The Bearers of Guilt and Shame
“Fears are educated into us, and can, if we wish, be educated out.”
-Karl Augustus Menninger
Societies known as shame societies keep their members in line by instilling a sense of shame for ‘wrong’ actions and by threatening them with banishment. On the other hand we have what are known as guilt societies in which the members feel guilt for ‘wrong’ actions, since offenses are prescribed a due punishment. Justice in tribal systems is carried out by eradicating the source of shame. Shameful acts committed by women are liable to the most heinous types of punishments, as are those committed by men. A crime is always answerable to a law and is made right through a punishment for the offender. This seems only fair and to an extent quite logical. Yet justice in tribal systems seems to be carried out only by redirecting the blame to a female next in kin of a male offender.
Shahnaz Bibi, an elderly woman from the village of Neelor Bala, was stripped of her clothing and paraded in her village in this condition as a punishment for an egregious crime. A crime which she was completely oblivious of since it wasn’t committed by her – but rather committed by her son. The son caused shame to his family and the family of the girl with whom he is accused of having an affair with; thus it is now the responsibility of the men of this girl’s family to undo this wrong and to restore their honor within the tribe. They rid themselves of shame by degrading a woman who had no knowledge of this crime until she found herself being paraded through her village, naked. She saw the people that once looked at her with respect now turn away in shame. Justice has been served and as a result this woman can no longer return to her home, and has no right to defend her honor.
Honor, as defined by men from tribal societies such as Neelor Bala, comes from their social standing and has a great deal to do with their control and authority over their property, which includes the women of their household. Therefore justice for women becomes difficult to appropriate if not completely impossible. Acts such as those carried out against Shahnaz Bibi are not part of a justice system, but rather a power struggle. Within this struggle a woman though not guilty of any crime can become subject to such disgrace. With no power women become the target of both shame and guilt. Sadly this reality doesn’t only exist is rural parts of Pakistan but is also evident in the manner in which woman are treated in the judicial system of the nation. The law may theoretically be governed by rules but in actuality it is at the whims of dominant males. So even if a woman were to go so far as to seek justice through the judicial system to demand that the cause of her shame be deemed a crime, she will in the end be silenced. The justice system of a tribe will not allow for her to live in peace and neither will that of the country.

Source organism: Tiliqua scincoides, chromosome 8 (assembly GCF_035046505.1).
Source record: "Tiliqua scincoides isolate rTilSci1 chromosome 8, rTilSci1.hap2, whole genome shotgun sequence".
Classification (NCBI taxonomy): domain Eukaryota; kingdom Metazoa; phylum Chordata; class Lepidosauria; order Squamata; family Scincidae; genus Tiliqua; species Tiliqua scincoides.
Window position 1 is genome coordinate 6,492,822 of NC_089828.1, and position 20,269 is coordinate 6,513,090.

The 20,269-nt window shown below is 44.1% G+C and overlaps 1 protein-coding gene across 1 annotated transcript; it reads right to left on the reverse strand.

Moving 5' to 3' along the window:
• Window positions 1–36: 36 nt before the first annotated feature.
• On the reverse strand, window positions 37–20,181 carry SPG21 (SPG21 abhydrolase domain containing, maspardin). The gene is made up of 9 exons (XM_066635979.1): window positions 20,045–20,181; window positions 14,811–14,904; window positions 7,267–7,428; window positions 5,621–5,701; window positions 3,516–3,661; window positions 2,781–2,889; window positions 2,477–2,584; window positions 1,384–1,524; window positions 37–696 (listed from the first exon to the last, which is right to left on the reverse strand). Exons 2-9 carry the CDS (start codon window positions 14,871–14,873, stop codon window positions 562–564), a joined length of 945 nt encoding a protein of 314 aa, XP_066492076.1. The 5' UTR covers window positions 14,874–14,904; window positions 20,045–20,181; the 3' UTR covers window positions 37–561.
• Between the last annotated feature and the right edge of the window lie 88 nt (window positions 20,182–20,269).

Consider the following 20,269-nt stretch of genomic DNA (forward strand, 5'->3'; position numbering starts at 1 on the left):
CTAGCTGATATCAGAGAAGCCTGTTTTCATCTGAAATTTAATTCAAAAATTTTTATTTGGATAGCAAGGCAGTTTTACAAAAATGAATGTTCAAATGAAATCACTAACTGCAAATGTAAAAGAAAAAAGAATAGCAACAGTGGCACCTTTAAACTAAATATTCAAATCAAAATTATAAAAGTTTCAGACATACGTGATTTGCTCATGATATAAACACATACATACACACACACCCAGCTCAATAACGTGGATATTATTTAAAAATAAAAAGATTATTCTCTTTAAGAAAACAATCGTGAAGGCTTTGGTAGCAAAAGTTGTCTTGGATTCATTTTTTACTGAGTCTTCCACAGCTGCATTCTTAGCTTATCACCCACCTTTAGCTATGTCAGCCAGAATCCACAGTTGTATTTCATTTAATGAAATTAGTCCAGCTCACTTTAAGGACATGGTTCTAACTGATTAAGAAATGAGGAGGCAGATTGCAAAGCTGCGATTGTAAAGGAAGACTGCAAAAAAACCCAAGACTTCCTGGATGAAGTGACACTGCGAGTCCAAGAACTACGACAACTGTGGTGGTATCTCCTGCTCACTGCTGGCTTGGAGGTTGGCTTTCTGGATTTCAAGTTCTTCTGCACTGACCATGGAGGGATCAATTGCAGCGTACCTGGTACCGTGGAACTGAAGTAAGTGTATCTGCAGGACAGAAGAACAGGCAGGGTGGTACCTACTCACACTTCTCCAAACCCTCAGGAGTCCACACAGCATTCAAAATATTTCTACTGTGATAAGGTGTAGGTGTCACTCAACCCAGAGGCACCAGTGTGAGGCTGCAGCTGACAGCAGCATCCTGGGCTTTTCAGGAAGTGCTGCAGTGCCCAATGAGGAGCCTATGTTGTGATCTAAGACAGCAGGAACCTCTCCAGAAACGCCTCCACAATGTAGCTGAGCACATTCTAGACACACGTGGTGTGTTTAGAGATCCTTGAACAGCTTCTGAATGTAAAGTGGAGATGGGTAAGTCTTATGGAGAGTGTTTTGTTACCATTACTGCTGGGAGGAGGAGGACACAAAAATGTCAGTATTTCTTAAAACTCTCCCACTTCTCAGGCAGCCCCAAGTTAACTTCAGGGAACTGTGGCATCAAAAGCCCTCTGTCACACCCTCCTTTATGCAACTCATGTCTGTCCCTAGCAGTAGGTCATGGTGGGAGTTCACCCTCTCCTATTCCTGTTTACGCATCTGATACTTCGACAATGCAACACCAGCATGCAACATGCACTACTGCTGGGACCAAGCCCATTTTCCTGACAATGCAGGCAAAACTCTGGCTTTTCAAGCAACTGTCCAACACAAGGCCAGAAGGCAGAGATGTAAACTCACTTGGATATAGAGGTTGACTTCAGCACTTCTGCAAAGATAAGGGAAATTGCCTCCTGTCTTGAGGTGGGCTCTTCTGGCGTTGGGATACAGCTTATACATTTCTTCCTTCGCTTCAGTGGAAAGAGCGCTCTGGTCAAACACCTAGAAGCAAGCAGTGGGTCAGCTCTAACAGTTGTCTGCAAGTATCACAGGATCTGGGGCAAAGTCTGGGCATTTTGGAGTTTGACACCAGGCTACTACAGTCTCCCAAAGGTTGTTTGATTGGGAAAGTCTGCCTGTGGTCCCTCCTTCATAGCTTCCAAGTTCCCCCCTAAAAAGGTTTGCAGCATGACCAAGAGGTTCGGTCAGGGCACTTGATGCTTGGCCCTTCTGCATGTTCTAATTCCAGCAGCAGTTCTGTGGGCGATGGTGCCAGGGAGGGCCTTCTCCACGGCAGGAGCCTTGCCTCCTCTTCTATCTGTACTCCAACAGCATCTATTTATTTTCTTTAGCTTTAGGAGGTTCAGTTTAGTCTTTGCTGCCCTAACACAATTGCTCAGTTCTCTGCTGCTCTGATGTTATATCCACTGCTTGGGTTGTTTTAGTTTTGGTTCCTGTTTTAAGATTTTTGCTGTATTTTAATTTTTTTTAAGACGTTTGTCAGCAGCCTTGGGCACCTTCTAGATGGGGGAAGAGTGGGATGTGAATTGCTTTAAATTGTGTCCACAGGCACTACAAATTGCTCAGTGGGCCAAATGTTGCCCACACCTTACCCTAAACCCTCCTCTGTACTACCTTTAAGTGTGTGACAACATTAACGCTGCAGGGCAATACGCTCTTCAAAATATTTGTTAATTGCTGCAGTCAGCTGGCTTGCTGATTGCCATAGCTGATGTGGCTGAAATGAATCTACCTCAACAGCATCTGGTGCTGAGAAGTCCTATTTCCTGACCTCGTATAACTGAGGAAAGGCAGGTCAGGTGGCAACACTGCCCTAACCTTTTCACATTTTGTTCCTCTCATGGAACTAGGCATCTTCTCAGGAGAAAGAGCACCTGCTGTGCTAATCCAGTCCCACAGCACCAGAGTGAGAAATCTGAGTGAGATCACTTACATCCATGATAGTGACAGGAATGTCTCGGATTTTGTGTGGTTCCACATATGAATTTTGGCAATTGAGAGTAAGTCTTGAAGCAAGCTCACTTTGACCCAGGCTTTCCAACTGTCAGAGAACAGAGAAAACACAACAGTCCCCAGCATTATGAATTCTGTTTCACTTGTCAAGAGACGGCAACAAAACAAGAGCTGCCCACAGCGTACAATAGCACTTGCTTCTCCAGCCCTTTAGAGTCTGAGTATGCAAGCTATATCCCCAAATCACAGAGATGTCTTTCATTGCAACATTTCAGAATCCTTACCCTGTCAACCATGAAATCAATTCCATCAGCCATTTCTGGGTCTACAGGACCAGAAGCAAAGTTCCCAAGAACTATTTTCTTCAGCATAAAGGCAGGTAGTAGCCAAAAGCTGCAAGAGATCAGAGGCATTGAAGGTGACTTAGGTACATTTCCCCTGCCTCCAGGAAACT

The solution is as convoluted as the mindset of these men. To reprogram their frame of mind is nearly impossible and yet without this no chronic solution can ever be sought. We must also highlight the fact that within these tribes no woman will ever aid or raise her voice for another woman no matter how much she wants to. By doing so she would be risking her life and going against accepted norms which have been infused deeply within her. The power that men have over women is acquired by instilling fear in them. As long as fear prevails, these incidents will continue to prevail. Understanding this fear can only be done by realizing that there is nothing to fear. Power is manmade and ephemeral and the longer fear riddles our minds the longer power will remain in the hands of those who wish to hurt rather than help us.